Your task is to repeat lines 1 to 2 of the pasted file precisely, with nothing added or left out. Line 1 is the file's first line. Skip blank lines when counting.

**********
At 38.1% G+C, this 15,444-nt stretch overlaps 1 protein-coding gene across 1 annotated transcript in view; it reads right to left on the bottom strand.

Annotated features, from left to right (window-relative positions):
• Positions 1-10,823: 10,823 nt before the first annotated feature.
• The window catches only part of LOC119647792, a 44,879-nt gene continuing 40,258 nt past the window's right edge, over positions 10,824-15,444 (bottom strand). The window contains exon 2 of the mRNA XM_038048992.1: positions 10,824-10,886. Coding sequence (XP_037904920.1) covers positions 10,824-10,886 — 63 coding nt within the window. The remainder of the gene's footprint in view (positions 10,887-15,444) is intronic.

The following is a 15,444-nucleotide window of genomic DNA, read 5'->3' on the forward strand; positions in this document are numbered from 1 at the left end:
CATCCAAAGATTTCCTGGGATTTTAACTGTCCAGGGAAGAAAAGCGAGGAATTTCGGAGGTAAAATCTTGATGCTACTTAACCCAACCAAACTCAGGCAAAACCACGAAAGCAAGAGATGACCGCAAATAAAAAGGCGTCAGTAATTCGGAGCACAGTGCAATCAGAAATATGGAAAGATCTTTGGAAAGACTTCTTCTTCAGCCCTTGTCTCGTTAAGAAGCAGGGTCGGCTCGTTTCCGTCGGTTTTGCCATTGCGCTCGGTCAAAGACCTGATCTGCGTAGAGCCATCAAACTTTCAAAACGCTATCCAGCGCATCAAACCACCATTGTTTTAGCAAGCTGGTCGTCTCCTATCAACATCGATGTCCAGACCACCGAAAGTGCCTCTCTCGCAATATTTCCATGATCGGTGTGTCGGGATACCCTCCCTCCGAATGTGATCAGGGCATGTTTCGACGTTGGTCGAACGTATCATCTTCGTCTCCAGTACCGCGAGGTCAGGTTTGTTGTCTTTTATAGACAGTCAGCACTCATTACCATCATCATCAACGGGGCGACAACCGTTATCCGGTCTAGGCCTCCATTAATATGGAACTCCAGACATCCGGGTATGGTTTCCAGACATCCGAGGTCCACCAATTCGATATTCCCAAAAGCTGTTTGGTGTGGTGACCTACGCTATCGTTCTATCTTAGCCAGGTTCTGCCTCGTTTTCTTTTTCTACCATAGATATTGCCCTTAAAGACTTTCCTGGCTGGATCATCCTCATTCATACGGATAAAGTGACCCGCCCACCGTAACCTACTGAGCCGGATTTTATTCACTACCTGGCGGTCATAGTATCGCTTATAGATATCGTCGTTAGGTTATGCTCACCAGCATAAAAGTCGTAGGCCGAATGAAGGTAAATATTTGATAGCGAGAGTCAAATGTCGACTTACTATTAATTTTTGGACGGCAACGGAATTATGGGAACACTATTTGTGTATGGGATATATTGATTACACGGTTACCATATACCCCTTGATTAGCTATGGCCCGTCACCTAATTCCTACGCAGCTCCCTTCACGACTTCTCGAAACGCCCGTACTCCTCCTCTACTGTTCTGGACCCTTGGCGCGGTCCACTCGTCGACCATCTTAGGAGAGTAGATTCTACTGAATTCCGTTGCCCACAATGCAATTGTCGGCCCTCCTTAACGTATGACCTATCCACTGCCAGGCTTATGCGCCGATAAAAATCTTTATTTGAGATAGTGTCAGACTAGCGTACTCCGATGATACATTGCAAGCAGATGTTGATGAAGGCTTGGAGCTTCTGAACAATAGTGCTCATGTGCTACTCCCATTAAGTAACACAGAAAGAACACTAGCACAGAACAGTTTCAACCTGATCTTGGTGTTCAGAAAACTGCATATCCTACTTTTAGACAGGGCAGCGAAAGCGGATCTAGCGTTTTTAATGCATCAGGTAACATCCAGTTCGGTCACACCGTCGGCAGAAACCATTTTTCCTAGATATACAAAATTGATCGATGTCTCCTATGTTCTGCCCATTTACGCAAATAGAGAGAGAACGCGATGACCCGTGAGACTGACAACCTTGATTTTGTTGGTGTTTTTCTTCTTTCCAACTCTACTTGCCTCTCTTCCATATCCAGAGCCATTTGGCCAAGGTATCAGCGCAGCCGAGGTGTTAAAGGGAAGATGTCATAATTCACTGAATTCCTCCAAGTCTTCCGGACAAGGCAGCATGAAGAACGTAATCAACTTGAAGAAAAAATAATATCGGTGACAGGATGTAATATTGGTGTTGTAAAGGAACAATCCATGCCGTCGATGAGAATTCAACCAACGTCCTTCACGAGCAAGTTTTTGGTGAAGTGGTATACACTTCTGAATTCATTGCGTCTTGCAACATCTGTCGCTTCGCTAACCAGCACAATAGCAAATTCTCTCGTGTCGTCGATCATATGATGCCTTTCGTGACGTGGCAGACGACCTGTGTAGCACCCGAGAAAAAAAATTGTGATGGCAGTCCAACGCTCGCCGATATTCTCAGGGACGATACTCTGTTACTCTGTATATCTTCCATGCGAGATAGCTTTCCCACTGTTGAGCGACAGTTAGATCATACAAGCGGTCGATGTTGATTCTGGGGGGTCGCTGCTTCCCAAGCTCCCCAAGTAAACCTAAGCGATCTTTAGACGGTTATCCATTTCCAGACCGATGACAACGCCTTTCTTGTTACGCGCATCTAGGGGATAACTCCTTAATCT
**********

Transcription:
At 38.1% G+C, this 15,444-nt stretch overlaps 1 protein-coding gene across 1 annotated transcript in view; it reads right to left on the bottom strand.

Annotated features, from left to right (window-relative positions):